Interview with Hunter Hart – shortcomings can be your biggest strength

When it comes to styles, niches and genres, the photography community is diverse and vibrant. The same can be told about the creatives behind the lens. Photographers come from different backgrounds with raw stories of passion, struggle and inspiration.

Today, we have the privilege to discover how Hunter Hart, a self-taught photographer from Nashville, lives with OCD and ADHD while running a solo business and giving back to those who have just started on this creative path. Mental health isn't a topic often talked about within the photography community, yet Hunter believes that not sharing about it keeps people divided.

“Being a photographer can be very lonely since you work for yourself and don’t have the camaraderie like you would in a typical 9-5 job. If I had to guess, most of us are sitting in a room with our eyes bleeding from editing and staring at a screen for hours, not eating enough or getting enough exercise.”

Hunter shares about his artistic journey, and how leaning into his strengths and his identity has set him apart in the photography industry. Keep reading to discover this inspiring interview.

Why did you decide to pursue photography and how did you get started?

At a very young age I was bombarded with sports that I was never particularly interested in. If you were looking for me, I was the weird kid squatting down in the dugout of a baseball field picking grass blade by blade and making friends with ants. I didn’t fit into the “normal crowd” but coming from a town of 1,900, nobody really knew what normal was. I was fortunate enough to have a mother who didn’t care what normal was and an Aunt “Susie” who loved me enough to send me to art camp every summer because she somehow knew that there was potential there.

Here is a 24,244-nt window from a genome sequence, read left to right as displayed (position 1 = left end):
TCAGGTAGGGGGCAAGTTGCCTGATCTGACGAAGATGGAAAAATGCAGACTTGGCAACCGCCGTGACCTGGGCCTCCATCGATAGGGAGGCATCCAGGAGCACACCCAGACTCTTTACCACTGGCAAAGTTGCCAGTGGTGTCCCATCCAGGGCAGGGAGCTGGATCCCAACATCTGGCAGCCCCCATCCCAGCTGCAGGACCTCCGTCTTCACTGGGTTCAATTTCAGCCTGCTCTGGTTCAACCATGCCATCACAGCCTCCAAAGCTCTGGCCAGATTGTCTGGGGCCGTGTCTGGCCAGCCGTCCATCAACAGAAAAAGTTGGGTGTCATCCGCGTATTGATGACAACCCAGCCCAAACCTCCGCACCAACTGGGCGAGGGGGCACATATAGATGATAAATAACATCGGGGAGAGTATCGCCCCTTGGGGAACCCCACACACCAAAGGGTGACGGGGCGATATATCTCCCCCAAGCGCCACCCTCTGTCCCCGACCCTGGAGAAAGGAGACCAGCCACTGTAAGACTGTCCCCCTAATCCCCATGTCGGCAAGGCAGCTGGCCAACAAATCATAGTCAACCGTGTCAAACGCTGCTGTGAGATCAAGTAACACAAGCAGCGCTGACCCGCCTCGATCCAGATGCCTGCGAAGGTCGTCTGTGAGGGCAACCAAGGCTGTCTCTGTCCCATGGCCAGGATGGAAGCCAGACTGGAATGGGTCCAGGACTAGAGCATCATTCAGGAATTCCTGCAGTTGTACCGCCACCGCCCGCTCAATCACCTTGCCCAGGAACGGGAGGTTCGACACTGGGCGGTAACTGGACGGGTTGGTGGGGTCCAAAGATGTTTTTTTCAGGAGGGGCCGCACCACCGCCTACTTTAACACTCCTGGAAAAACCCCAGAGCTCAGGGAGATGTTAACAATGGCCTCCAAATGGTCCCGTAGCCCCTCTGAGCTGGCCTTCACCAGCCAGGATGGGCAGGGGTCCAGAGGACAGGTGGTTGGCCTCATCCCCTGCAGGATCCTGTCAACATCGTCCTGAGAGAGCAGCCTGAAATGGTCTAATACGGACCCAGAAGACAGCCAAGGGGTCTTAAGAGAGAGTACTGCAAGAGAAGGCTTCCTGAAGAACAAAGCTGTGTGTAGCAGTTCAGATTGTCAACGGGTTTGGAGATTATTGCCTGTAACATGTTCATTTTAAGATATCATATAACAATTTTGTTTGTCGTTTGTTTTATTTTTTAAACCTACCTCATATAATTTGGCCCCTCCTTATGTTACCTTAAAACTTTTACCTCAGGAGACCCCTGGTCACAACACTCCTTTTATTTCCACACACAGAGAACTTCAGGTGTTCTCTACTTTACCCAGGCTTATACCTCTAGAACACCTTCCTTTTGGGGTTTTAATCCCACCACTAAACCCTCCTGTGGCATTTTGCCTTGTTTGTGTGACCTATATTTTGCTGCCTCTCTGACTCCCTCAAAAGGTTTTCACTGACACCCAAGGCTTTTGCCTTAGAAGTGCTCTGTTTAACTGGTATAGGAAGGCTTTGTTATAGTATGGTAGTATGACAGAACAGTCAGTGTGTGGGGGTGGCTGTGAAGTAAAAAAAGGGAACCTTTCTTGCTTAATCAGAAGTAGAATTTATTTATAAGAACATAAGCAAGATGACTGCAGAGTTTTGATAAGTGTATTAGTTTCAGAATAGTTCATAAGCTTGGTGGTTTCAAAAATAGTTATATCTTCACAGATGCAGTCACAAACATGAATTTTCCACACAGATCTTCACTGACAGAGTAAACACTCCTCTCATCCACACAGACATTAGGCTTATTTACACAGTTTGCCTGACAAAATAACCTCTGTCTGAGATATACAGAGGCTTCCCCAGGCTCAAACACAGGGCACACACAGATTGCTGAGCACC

Hunter Hart - Man Red Sports Car

Kym Garraway was my biggest artistic influence; she was my summer camp art teacher each year. She taught me that mistakes can be painted over with a flick of the wrist and that there is no such thing as perfect - “only Jesus” she would say. In high school I was one of the most talented artists or one of the only ones who put forth effort, so naturally I looked talented. I was a painter and knew I was going places!

That is until the day I picked up my first digital camera. It was a Sony Mavica (a floppy disk digital camera). I took my first shot and BOOM, just like that, instant gratification! It took me days or weeks to make a half decent painting, but with this format I could make a “real painting” in up to 1/2500 of a second. I had five shots on each disk and then I would just delete them, over and over and over. I did this for so long until I could afford a point and shoot camera that I took to all of the high school parties.

This was something only girls did for whatever reason (before phones had okay cameras), so in my small town I was looked at weird for always having a camera with me, but I made friends from different surrounding towns due to people asking me “how can I get these pictures?” I would send them to people individually or make a Facebook post. I eventually got to where I needed something a bit better than a point and shoot, and I got a 5D Mark iii, which was my first professional camera.